In 2012, the Canadian Federation of Independent Businesses ranked Greater Sudbury the most Entrepreneurial City in Ontario. In its analysis, the federation singled out cities “where local governments are trying their hardest to support entrepreneurship and where business owners themselves rate their governments most highly.”
In Greater Sudbury, this entrepreneurial spirit runs deep. As the largest and most innovative mining center in the world, Greater Sudbury’s real strength lies in its global partnerships.
There’s no better example of this than the flourishing partnership between City of Greater Sudbury Mayor Marianne Matichuk and the Canada Nevada Business Council, established during the MINExpo conference in Las Vegas late last year.
Not long after, Frank Spady, the CEO of CNBC, Bob Groesbeck, Vice President Government Affairs/General Counsel, and Larry Scheffler, COO, were invited by Mayor Matichuk to visit Greater Sudbury and make connections with the city’s business and community leaders.
Initially attracted to Greater Sudbury as home to the largest integrated mining complex in the world, CNBC is now developing memorandums of understanding in health care, education and tourism, as well.
“The state of Nevada has a long and proud history in mining. Through Mayor Matichuk’s leadership, we were able to experience first-hand why Greater Sudbury businesses are recognized globally as leaders in the mining supply and service sectors. That expertise, we believe, lends well to the needs of Nevada businesses in the mining sector and elsewhere,” according to Bob Groesbeck of CNBC.
“It’s a relationship we value and intend to promote aggressively going forward,” Frank Spady CEO of CNBC added.
“Partnering with the Canada Nevada Business Council will enable the Northern Centre for Advanced Technology (NORCAT) to not only help our clients access new markets and expert networks in Nevada and the United States more broadly, but also we can provide a conduit for U.S.-based companies to access our innovative ventures and exceptional talent base in Sudbury,” said Don Duval, CEO of NORCAT.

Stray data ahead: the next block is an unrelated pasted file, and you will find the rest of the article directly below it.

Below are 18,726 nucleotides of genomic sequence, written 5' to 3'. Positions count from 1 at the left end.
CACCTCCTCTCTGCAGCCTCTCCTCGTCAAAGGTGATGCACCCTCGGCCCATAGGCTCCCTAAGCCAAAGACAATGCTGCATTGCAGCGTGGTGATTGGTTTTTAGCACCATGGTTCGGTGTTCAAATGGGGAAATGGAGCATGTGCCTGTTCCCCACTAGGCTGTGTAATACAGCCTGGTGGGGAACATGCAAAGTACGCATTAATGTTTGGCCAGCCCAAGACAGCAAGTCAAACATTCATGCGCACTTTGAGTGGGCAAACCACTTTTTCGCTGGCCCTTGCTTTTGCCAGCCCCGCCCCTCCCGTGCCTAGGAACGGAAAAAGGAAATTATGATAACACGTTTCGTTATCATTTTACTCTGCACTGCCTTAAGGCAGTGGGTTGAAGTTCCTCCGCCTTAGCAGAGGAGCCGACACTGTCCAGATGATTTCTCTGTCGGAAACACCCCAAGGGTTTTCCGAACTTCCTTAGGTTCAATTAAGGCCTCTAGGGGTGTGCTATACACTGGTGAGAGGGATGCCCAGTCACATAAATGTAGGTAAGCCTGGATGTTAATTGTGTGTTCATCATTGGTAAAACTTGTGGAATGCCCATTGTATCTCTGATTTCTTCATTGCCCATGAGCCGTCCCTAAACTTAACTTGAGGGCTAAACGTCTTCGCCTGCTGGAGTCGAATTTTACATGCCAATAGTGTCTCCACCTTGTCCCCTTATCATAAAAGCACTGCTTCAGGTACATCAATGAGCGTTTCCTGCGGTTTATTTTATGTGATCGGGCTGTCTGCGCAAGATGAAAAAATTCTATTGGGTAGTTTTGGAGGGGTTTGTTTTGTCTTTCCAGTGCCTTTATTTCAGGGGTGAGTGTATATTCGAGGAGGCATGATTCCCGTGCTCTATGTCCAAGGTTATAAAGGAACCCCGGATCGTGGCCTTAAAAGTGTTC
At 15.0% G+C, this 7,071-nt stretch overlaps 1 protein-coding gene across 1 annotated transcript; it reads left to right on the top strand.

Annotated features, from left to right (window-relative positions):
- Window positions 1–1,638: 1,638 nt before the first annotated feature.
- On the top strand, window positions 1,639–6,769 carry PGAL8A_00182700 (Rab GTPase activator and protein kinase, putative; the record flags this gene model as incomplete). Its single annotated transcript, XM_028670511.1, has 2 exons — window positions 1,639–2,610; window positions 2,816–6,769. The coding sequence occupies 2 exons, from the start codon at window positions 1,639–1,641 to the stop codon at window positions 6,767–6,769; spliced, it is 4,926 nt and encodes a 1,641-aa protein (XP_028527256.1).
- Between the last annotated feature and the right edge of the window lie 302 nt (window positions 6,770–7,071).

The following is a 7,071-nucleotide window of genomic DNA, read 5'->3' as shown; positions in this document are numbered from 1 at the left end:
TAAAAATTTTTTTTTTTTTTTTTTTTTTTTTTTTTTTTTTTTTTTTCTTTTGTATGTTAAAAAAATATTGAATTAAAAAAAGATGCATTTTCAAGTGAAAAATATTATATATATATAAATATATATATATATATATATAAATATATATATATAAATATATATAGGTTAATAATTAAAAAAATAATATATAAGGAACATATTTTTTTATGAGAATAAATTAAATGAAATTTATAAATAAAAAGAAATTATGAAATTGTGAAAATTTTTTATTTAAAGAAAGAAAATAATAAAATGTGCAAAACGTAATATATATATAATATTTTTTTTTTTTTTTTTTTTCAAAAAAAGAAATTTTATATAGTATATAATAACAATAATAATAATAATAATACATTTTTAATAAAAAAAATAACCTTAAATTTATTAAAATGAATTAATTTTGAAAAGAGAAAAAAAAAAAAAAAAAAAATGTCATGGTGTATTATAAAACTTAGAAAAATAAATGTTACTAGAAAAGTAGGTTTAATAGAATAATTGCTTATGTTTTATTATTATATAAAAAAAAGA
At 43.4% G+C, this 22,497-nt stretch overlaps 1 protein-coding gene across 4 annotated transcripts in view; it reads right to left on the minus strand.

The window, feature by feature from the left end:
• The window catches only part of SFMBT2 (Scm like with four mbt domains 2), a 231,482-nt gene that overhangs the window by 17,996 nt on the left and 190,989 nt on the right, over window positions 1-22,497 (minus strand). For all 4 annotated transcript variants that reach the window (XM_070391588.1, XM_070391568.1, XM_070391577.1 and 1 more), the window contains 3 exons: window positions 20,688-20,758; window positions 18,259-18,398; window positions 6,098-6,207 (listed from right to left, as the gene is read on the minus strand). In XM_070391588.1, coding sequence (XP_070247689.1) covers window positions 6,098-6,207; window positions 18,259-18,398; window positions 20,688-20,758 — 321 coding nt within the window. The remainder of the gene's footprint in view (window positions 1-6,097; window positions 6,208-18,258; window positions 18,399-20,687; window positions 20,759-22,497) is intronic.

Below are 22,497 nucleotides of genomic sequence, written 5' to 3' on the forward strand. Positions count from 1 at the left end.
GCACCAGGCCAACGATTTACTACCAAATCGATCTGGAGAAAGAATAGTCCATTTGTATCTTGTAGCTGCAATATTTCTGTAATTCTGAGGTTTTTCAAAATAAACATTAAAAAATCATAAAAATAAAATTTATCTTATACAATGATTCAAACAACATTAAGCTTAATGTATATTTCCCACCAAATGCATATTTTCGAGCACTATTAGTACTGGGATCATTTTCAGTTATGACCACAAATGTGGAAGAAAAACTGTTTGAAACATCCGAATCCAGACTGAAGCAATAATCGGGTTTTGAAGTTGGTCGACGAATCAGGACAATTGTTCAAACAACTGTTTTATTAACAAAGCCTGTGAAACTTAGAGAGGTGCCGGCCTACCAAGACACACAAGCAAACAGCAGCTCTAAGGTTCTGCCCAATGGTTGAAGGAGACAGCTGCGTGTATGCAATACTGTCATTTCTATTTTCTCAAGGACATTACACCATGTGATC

“By working together with the Canada Nevada Business Council, Sudbury’s mining innovation cluster (which includes CEM I and NORCAT as well as MiRARCO, CAMIRO and SAMSSA) can build on our strong foundation and help implement novel technologies and new solutions that will make our industry more productive and safer as we operate in ever more difficult conditions and remote locations”, said Doug Morrison, CEO of CEMI.
For Mayor Matichuk, inviting groups like CNBC to meet with community leaders is key to promoting growth and prosperity in Greater Sudbury.
“Mining is a truly global industry, and our global reach is why business leaders from our community went to MINExpo in Las Vegas,” Mayor Matichuk said.
“The CNBC is working hand in hand with myself, community leaders and the Greater Sudbury Development Corporation to share resources and ideas and generate new investment opportunities across a number of sectors,” she added.
About Greater Sudbury
The Sudbury Basin is a one-of-a kind geologic structure that has been delivering valuable metals for more than 125 years and has much more to give.
As the only mining center in Canada with a university and two community colleges, Greater Sudbury has pioneered innovations in exploration, productivity, environmental responsibility and occupational health and safety. Technology, products, processes and expertise developed in Greater Sudbury is now being marketed in every corner of the world.
The concentration of innovation and entrepreneurship in Greater Sudbury has resulted in the development of a technology-driven mining services and supply cluster – more than 300 businesses strong – that has earned Greater Sudbury the name the “Silicon Valley of Mining.”
About the Canada Nevada Business Council
The Canada Nevada Business Council (CNBC) is a non-profit group promoting bilateral trade between Canada and Nevada. The CNBC is dedicated to strengthening the relationships between Canadian and Nevada based companies, and providing a mutually rewarding trade experience and investment and employment opportunities.
Canada is Nevada’s largest trading partner. Nevada exports $1.3 billion in goods to Canada and imports $814 million in goods from Canada. The largest percentages of goods from Canada are equipment and machinery, making up 20%.
In Nevada, 60,300 jobs depend on trade with Canada while 9,700 people are employed by 150 Canadian-owned businesses operating in Nevada, mostly in the mining sector.